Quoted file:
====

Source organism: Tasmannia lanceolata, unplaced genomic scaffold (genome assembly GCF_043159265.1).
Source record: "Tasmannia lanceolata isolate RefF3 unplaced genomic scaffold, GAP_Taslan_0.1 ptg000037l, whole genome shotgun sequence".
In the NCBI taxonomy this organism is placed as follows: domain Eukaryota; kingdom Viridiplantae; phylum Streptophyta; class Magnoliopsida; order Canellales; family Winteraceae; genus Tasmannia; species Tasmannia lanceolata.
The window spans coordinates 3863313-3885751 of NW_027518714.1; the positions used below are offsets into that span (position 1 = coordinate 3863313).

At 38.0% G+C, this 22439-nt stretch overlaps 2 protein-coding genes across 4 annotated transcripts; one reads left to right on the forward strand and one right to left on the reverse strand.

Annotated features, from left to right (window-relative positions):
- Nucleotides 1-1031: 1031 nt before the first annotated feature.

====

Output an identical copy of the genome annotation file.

Source organism: Tasmannia lanceolata, unplaced genomic scaffold (genome assembly GCF_043159265.1).
Source record: "Tasmannia lanceolata isolate RefF3 unplaced genomic scaffold, GAP_Taslan_0.1 ptg000037l, whole genome shotgun sequence".
In the NCBI taxonomy this organism is placed as follows: domain Eukaryota; kingdom Viridiplantae; phylum Streptophyta; class Magnoliopsida; order Canellales; family Winteraceae; genus Tasmannia; species Tasmannia lanceolata.
The window spans coordinates 3863313-3885751 of NW_027518714.1; the positions used below are offsets into that span (position 1 = coordinate 3863313).

At 38.0% G+C, this 22439-nt stretch overlaps 2 protein-coding genes across 4 annotated transcripts; one reads left to right on the forward strand and one right to left on the reverse strand.

Annotated features, from left to right (window-relative positions):
- Nucleotides 1-1031: 1031 nt before the first annotated feature.